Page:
3. Find a Coach

Even highly talented Olympic athletes rely upon coaches who help them push their limits and reach their highest potential. If it’s good enough for Olympic athletes, isn’t it good enough for you? These days, personal and professional coaches are a popular way to help you clarify what direction you want your life to take, along with what steps you need to get there. Ask around amongst your friends to find out if anyone has worked with a competent career coach.

4. Don’t Be “That Guy”

What goes around, comes around – right? One thing you can learn from the co-workers you currently can’t stand is to not turn out like them. If a big part of why you don’t like your job is the people you’re working with, don’t just complain about them, learn from them. What is it you don’t like – their short temper? Their patronizing attitude? Their non-stop yakking about themselves?

The truth is that we all have character flaws. Learn from the character flaws you see in your co-workers, and start working on those flaws within yourself. This strategy gives you a way to channel your frustration into an opportunity for self-improvement. Who knows – as you work on identifying and improving your own negative attitudes, you just might start to see the people around you in a different light.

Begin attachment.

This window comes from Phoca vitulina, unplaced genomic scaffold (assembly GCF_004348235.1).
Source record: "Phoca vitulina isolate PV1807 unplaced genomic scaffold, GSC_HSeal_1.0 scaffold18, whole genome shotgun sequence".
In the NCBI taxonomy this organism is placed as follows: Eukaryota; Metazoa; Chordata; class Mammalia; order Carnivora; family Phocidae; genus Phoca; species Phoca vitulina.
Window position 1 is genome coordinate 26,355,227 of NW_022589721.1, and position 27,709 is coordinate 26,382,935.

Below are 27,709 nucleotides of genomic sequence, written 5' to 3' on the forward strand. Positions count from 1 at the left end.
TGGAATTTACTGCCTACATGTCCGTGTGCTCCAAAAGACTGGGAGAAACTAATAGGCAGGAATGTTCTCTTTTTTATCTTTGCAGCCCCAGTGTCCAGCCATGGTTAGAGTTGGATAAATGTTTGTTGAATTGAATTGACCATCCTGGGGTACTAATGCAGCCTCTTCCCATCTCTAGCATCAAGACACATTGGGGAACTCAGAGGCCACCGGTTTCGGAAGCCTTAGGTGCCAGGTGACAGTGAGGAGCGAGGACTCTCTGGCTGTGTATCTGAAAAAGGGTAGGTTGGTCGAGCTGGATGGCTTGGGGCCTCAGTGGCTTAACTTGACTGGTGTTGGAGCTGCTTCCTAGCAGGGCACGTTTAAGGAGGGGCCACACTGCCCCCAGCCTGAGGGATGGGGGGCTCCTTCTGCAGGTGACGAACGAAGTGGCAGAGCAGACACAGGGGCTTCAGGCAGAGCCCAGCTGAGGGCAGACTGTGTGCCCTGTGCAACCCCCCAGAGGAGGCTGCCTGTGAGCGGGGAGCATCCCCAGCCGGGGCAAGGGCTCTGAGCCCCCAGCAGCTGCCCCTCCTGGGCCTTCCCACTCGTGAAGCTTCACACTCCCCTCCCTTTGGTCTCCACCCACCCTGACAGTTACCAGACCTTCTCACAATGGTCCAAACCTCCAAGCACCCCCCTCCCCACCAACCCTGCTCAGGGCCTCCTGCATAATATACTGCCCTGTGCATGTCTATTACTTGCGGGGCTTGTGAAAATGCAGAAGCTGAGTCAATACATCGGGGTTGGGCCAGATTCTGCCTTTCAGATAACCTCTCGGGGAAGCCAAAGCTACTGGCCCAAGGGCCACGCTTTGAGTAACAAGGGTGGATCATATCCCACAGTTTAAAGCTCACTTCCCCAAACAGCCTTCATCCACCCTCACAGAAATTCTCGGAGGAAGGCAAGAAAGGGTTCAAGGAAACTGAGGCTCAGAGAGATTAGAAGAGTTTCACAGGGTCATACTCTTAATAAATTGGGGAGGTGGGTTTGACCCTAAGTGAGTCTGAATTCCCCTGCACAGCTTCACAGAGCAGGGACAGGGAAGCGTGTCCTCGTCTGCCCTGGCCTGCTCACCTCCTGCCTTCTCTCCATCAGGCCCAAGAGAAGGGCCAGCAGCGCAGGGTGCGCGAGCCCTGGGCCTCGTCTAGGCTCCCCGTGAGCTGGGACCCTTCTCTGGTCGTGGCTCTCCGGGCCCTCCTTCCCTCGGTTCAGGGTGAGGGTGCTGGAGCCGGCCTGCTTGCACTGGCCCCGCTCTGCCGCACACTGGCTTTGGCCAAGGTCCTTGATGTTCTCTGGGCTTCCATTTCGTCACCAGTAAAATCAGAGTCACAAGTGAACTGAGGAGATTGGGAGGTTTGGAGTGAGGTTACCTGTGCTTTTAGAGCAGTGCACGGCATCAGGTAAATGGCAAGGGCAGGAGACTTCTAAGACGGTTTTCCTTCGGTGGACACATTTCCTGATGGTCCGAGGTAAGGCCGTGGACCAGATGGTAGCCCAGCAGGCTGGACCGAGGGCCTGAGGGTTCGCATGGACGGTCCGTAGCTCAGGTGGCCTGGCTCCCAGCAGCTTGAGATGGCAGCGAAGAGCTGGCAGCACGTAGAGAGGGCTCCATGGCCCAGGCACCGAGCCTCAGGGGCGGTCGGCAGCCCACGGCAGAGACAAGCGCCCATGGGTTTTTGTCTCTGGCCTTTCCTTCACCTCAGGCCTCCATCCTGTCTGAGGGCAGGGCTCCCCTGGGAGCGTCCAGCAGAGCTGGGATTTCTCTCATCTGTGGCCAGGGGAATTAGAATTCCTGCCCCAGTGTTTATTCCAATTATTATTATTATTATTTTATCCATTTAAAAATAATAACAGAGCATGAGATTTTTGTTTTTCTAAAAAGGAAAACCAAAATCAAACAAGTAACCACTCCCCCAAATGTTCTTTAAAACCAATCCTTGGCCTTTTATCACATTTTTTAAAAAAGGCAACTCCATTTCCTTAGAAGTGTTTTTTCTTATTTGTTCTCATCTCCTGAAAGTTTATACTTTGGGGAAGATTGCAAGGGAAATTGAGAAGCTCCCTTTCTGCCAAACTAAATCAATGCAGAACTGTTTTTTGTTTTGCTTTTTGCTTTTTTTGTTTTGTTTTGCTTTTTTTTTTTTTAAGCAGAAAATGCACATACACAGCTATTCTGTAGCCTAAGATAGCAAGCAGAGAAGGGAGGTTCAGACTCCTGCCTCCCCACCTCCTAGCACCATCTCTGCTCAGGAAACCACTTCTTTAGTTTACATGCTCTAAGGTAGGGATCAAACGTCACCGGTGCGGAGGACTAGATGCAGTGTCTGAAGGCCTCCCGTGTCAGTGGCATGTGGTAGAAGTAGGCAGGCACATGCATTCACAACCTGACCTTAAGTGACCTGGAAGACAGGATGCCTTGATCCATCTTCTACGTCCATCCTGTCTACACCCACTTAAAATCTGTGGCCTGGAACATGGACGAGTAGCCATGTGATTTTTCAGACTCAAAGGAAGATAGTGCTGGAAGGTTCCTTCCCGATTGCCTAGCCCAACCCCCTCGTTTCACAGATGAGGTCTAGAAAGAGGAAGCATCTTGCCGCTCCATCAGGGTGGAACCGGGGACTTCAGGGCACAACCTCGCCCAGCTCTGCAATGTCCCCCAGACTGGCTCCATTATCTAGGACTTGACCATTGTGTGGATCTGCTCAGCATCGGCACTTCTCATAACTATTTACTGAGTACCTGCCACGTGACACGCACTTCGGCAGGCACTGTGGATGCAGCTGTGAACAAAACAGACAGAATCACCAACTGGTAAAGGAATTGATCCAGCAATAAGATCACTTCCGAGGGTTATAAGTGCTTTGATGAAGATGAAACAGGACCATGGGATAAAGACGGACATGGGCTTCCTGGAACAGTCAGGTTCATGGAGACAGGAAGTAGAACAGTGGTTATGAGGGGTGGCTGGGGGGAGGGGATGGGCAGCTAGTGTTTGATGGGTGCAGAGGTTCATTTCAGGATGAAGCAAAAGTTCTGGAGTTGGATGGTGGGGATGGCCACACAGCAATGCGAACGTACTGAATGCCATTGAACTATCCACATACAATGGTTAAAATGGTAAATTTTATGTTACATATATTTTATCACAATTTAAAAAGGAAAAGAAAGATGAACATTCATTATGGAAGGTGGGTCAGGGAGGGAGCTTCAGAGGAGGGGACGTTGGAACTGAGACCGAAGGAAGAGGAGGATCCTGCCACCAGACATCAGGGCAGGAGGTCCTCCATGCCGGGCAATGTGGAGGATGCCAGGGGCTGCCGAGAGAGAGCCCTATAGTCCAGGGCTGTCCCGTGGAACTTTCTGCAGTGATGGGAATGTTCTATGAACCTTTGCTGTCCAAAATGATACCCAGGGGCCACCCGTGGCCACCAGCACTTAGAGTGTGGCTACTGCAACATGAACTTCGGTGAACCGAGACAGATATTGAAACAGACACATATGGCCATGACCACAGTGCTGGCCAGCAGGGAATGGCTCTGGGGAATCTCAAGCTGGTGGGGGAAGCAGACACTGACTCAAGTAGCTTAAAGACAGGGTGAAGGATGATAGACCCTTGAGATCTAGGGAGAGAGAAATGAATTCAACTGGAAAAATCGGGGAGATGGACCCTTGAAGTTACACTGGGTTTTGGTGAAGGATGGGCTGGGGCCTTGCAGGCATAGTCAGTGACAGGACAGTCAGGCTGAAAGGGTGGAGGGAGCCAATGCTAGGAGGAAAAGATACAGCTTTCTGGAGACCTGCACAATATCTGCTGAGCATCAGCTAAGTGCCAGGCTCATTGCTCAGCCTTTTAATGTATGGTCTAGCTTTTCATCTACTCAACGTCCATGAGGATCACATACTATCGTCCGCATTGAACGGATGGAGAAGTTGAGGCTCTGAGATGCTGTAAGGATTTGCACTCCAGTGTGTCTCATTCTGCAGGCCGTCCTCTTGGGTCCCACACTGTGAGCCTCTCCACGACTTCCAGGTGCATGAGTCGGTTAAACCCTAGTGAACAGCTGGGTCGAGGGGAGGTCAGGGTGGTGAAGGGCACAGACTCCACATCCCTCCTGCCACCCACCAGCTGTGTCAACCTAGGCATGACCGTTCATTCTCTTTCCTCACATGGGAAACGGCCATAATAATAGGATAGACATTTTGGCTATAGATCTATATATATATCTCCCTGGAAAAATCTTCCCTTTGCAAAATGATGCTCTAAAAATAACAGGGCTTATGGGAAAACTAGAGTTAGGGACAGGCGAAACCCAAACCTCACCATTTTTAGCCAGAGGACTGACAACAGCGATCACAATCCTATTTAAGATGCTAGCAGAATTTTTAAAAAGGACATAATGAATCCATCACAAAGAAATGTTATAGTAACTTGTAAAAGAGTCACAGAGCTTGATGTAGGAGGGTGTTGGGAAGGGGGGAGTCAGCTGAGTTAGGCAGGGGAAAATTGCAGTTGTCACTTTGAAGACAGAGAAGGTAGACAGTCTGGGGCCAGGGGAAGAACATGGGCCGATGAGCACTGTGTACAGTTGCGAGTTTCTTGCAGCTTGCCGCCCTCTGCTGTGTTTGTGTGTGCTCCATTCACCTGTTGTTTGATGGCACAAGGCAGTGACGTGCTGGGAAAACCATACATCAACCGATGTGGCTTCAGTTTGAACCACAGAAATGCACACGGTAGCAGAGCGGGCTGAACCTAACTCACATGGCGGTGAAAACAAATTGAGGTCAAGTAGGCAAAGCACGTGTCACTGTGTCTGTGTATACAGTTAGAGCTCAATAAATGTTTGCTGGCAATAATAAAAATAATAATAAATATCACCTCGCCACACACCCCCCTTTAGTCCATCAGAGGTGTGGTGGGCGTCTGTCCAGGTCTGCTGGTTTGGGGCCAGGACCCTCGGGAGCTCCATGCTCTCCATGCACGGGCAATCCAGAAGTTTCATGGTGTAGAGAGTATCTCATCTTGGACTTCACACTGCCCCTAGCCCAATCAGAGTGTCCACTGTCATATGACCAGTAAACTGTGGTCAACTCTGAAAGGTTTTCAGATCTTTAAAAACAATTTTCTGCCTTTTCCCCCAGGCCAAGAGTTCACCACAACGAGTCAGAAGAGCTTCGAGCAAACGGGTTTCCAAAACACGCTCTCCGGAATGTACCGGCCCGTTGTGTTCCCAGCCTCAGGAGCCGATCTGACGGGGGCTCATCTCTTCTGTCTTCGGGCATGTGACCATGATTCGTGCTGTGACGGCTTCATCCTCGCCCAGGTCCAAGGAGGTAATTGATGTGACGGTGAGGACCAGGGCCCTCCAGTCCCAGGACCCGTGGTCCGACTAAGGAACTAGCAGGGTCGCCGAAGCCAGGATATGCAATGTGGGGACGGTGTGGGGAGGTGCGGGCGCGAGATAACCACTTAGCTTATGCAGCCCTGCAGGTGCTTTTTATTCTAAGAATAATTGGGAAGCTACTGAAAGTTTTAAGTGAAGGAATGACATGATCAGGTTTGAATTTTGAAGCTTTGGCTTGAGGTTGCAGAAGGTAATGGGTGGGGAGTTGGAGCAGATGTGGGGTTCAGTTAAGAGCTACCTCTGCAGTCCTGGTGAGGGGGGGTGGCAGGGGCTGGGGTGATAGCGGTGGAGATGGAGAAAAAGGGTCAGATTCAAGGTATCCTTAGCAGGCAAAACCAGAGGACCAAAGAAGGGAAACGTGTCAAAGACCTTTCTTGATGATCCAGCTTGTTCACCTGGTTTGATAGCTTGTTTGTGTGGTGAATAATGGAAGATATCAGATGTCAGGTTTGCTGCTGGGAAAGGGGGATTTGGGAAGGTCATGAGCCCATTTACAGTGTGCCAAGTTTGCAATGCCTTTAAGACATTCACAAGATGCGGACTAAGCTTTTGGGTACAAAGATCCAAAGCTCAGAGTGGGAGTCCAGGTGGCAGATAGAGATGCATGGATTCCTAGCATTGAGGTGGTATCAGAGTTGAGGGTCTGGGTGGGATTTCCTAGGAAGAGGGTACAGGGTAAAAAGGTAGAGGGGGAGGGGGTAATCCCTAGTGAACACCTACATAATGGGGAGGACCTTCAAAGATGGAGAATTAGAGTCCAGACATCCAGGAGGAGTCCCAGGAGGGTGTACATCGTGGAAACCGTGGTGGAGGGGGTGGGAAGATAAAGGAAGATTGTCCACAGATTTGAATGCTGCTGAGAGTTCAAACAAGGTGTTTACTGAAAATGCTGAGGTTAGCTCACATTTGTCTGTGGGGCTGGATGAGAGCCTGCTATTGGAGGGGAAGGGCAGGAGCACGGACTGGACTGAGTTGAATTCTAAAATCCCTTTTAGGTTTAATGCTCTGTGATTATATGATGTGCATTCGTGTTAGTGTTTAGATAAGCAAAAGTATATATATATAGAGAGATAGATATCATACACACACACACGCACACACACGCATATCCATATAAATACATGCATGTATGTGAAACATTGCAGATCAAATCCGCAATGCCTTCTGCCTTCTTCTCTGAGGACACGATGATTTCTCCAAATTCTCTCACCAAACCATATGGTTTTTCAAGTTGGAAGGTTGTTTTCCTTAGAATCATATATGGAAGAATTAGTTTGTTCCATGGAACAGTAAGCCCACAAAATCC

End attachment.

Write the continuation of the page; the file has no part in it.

5. At Least Do Something

The bottom line is that you don’t want to stay in a job that you can’t stand forever. Don’t get to the point that you turn into the next Steven Slater. Facebook folk hero or not, Slater now faces very real criminal charges and a complicated, messy aftermath to dramatically acting out.

Don’t wait until you’re about to pop to do something. Even if you’re not sure exactly what direction you want to take, start taking steps in some direction so that when the time is right, you’ll be able to get out of the job you don’t like, and find a truly satisfying line of work instead.

What tips do you have for those working a job they hate?

This guest post comes from who writes about Christian Finance over at

{ 20 comments, please add your thoughts now! }

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20 Responses to “5 Tips For Those Working In A Job They Hate”

  1. Guy in San Antonio says:

    Work at your job for what you can learn, not what you can earn. If you hate it, learn as much as you can from the people around you.